Unlike built-in GUIs, external GUIs are meant for cross-platform work. They easily connect with many data sources, including various data warehouses, and provide a generic interface to interact with the data. In the context of multiple data warehouses or data sources, built-in GUIs might be just fine for engineers interacting with individual systems; however, other business users, such as data analysts, will prefer to use external GUIs to work more efficiently, and will benefit from using features like query libraries, data sharing and exports, and enriched technical metadata to enable better collaboration between teams. Below, we compare Preset, Metabase, Hex, and Retool by using a sample dataset and standard charts.
How we’ll compare the GUIs
To walk you through some of the most widely used external SQL GUIs, we'll be using the following simple SQL queries on top of a "vehicle sales" dataset, which you can find in this GitHub repo.
Num of orders in the last 7 days
-- Orders in the Last 7 Days
WHERE order_date::DATE > ('2022-09-30'::date - INTERVAL '7 day')
GROUP BY order_date
ORDER BY order_date DESC;
Top sold items
-- Top 5 Sold Items
GROUP BY product_line
ORDER BY COUNT(*) DESC
Revenue chart based on the last 7 days
-- Revenue in the Last 7 Days
WHERE order_date::DATE > ('2022-09-30'::date - INTERVAL '7 day')
GROUP BY order_date
ORDER BY order_date DESC;
Note: Some of the mature SQL GUIs won't require you to write the queries at all; in those cases, you can use the GUIs to write a query that will get you the same output. Now that you have the sample sales dataset, let's head over to the GUIs and see how they perform.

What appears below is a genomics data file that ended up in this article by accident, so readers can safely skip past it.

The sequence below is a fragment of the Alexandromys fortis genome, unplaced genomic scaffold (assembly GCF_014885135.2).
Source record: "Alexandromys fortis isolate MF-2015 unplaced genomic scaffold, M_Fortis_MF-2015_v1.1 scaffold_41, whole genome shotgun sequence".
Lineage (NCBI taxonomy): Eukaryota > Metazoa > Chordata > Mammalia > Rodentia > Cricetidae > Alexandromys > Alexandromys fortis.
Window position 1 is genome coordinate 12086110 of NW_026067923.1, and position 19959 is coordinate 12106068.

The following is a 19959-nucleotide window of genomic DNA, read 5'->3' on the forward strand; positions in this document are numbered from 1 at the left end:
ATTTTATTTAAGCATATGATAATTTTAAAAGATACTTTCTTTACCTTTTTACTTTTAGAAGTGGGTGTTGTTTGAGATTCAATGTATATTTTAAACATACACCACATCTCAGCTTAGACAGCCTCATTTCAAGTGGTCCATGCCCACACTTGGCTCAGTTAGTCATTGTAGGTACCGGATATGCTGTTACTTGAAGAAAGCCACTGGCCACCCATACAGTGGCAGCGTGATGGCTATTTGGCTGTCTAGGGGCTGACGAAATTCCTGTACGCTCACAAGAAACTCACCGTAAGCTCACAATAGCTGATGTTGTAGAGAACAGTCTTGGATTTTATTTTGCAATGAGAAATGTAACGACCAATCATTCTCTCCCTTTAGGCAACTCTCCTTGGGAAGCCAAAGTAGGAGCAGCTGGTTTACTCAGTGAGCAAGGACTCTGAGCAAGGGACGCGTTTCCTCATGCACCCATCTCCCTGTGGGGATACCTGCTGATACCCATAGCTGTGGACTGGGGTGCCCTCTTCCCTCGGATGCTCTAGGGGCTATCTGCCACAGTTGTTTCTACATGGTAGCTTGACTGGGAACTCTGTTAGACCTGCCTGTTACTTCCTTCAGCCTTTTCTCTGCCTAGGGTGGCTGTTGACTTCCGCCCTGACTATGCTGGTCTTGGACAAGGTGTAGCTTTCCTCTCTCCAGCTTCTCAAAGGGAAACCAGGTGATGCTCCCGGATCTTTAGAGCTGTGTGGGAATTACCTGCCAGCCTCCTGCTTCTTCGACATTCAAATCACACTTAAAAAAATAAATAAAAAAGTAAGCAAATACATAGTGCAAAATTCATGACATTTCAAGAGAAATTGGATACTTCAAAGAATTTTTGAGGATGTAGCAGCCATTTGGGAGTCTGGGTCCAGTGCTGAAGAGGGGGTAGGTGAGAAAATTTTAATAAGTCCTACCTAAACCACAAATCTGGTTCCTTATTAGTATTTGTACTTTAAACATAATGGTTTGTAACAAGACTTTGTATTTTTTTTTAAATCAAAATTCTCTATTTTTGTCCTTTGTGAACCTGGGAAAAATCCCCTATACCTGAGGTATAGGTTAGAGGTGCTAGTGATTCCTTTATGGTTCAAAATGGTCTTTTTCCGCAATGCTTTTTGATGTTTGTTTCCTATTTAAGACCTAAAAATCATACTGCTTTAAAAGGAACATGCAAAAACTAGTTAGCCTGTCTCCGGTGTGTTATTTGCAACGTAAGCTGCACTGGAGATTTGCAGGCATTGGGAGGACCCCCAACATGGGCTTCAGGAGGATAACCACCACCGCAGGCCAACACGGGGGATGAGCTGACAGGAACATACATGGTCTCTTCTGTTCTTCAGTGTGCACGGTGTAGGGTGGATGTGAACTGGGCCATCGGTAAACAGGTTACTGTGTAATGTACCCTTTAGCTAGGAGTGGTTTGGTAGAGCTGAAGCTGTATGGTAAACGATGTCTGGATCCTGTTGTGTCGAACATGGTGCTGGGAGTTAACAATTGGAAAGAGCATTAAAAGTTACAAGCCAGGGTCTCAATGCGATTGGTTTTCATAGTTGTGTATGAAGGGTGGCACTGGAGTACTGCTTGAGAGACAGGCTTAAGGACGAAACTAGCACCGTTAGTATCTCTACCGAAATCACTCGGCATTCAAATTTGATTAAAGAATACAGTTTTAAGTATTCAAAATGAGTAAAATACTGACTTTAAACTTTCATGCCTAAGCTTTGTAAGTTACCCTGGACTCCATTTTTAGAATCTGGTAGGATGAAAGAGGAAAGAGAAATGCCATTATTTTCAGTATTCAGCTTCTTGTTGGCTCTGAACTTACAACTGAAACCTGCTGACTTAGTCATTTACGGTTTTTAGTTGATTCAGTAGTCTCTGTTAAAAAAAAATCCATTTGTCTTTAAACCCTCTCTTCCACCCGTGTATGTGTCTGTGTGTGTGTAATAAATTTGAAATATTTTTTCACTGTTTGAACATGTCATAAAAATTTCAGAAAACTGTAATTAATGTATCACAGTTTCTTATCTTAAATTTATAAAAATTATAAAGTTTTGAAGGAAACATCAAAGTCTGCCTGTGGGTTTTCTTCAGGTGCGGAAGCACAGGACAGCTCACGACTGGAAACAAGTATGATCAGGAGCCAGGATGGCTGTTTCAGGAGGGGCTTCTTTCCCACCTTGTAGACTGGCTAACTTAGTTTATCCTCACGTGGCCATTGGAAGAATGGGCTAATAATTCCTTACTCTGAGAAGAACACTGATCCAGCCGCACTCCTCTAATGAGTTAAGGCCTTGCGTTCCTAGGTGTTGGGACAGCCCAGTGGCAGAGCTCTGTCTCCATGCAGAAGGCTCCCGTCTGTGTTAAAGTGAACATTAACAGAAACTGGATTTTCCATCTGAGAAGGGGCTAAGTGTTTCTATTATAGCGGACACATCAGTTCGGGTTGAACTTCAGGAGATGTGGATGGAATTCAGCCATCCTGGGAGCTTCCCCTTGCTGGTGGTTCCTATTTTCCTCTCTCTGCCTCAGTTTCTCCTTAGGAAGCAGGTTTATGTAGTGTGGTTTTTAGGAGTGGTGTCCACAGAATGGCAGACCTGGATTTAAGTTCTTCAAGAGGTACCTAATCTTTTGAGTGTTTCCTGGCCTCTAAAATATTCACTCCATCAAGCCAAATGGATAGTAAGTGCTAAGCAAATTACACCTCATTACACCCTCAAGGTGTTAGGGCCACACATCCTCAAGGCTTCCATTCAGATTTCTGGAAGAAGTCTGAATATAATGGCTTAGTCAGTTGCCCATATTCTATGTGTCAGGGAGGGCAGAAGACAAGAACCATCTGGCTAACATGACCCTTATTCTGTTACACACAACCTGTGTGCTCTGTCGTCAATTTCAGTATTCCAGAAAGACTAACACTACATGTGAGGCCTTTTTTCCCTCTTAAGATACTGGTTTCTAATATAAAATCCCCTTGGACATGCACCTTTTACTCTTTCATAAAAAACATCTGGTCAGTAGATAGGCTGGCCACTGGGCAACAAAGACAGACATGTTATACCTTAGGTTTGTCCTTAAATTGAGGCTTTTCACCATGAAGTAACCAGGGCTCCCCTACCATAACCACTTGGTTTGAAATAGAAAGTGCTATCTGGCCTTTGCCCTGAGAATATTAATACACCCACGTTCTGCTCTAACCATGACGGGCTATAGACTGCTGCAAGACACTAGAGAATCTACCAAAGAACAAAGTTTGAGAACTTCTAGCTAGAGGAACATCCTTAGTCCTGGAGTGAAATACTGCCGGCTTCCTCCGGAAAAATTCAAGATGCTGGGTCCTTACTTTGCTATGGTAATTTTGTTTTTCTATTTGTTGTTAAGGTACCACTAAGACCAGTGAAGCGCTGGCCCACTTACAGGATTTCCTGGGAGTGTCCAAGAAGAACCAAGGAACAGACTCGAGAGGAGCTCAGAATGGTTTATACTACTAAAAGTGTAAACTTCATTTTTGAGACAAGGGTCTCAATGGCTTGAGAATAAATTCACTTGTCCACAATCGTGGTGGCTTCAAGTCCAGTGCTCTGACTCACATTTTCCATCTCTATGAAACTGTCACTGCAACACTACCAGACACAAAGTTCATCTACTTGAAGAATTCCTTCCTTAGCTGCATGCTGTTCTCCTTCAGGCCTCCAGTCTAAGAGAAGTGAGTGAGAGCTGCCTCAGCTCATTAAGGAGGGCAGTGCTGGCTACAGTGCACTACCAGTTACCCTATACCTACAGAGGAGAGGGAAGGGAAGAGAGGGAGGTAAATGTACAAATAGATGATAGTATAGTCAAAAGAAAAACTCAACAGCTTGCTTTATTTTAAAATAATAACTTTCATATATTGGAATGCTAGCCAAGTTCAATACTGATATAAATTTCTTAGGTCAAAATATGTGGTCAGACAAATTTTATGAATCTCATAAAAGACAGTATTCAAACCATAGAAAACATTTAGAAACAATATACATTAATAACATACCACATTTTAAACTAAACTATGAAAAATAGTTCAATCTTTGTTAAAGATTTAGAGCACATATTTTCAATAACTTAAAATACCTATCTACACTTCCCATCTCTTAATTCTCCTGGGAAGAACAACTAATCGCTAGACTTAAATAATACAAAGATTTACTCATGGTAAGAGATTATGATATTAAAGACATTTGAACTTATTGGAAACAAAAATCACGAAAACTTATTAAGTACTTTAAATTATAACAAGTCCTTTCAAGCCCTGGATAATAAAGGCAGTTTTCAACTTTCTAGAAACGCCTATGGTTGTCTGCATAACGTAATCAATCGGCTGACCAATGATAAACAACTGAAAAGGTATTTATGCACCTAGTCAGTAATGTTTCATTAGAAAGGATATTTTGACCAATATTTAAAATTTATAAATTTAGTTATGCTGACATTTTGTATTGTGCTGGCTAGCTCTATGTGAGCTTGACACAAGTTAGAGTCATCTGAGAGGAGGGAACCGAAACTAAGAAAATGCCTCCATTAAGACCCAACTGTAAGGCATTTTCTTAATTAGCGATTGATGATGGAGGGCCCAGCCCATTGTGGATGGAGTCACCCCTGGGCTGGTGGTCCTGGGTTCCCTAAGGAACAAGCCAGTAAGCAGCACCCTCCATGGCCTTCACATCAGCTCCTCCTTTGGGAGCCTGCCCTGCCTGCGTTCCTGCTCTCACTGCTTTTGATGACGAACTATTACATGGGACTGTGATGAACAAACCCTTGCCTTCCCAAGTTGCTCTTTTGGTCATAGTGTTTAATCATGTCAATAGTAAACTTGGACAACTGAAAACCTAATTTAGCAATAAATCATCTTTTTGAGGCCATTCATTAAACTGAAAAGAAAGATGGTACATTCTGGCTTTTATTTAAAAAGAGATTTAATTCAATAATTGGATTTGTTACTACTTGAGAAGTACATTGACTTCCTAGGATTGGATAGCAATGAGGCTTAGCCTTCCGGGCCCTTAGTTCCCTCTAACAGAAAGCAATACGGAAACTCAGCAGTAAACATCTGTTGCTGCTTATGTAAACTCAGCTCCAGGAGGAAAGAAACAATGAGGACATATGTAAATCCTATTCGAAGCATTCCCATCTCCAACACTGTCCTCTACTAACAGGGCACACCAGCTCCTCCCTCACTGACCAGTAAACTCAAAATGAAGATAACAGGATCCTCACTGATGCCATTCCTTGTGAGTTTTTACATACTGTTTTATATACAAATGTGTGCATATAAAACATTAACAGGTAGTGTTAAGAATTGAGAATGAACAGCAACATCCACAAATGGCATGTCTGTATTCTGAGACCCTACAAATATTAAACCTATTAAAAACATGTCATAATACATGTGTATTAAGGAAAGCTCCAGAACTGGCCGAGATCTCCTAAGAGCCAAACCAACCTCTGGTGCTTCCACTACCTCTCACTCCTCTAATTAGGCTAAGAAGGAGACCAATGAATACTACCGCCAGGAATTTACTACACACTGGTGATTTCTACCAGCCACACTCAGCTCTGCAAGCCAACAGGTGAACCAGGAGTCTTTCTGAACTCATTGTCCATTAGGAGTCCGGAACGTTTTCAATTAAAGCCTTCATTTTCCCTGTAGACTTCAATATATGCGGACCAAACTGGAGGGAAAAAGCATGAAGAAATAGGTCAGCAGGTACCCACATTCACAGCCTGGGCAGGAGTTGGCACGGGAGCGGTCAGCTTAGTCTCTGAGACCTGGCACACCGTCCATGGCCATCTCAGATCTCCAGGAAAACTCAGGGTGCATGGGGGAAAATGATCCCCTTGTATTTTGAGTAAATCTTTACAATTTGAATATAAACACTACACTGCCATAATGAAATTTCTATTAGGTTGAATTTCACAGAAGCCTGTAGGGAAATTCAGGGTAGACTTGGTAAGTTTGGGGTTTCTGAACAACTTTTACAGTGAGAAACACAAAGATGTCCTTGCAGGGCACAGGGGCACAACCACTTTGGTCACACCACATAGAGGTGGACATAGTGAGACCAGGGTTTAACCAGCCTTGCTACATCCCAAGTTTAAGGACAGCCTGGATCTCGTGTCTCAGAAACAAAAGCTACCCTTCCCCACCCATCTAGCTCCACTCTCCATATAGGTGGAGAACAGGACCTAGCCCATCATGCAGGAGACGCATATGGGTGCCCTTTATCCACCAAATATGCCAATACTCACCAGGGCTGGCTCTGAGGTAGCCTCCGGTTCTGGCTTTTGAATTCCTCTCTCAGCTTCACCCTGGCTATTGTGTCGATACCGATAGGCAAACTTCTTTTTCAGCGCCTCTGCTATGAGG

Preset is based on one of the most widely used open source SQL GUIs, Superset. It's known for its UX design and ease of use. The GUI categorizes various actions you can take and its features under four broad categories: Dashboards, Charts, SQL Lab, and Data.
The interface structure is like a traditional SQL editor with the left panel containing database and schema information and the right part of the editor split into two horizontal halves, one for writing queries and the other for looking at the results, as shown in the image below.
To get started, you can add a data source, create a dataset, and head over to the Charts menu item to create something like the following:
Rather than using the SQL queries directly, you can also choose to compose the same queries visually, using a dialog box with columns, predicates, aggregates, and so on from drop downs, calendars, and other data selectors, as shown in the image below.
Once set up, you'll end up with the following dashboard with three components, showing three different cuts of the data: the last seven days' revenue, the last seven days' total sales, and the top five selling products.